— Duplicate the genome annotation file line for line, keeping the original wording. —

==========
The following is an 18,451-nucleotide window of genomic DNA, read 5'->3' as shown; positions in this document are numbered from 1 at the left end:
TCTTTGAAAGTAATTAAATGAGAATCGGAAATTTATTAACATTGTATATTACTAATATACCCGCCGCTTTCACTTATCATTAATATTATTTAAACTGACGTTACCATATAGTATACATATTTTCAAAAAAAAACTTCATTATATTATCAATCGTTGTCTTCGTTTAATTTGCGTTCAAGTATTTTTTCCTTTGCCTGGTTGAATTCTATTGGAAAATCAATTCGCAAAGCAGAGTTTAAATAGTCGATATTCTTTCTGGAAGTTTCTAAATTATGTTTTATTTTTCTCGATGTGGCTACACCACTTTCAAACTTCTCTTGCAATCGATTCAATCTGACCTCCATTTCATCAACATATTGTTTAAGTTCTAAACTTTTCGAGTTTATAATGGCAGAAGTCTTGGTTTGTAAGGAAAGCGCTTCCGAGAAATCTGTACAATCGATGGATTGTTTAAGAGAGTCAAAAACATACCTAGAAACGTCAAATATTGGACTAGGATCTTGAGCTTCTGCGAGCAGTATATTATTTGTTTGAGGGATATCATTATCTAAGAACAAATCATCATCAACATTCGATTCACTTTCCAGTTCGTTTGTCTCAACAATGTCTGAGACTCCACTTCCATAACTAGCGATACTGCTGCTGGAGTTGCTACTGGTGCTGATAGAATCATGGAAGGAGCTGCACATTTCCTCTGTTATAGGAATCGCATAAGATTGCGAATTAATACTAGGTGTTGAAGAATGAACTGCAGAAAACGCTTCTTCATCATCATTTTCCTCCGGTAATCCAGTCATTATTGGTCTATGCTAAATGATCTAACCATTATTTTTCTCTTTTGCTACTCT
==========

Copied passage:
The following is an 18,451-nucleotide window of genomic DNA, read 5'->3' as shown; positions in this document are numbered from 1 at the left end:
TCTTTGAAAGTAATTAAATGAGAATCGGAAATTTATTAACATTGTATATTACTAATATACCCGCCGCTTTCACTTATCATTAATATTATTTAAACTGACGTTACCATATAGTATACATATTTTCAAAAAAAAACTTCATTATATTATCAATCGTTGTCTTCGTTTAATTTGCGTTCAAGTATTTTTTCCTTTGCCTGGTTGAATTCTATTGGAAAATCAATTCGCAAAGCAGAGTTTAAATAGTCGATATTCTTTCTGGAAGTTTCTAAATTATGTTTTATTTTTCTCGATGTGGCTACACCACTTTCAAACTTCTCTTGCAATCGATTCAATCTGACCTCCATTTCATCAACATATTGTTTAAGTTCTAAACTTTTCGAGTTTATAATGGCAGAAGTCTTGGTTTGTAAGGAAAGCGCTTCCGAGAAATCTGTACAATCGATGGATTGTTTAAGAGAGTCAAAAACATACCTAGAAACGTCAAATATTGGACTAGGATCTTGAGCTTCTGCGAGCAGTATATTATTTGTTTGAGGGATATCATTATCTAAGAACAAATCATCATCAACATTCGATTCACTTTCCAGTTCGTTTGTCTCAACAATGTCTGAGACTCCACTTCCATAACTAGCGATACTGCTGCTGGAGTTGCTACTGGTGCTGATAGAATCATGGAAGGAGCTGCACATTTCCTCTGTTATAGGAATCGCATAAGATTGCGAATTAATACTAGGTGTTGAAGAATGAACTGCAGAAAACGCTTCTTCATCATCATTTTCCTCCGGTAATCCAGTCATTATTGGTCTATGCTAAATGATCTAACCATTATTTTTCTCTTTTGCTACTCT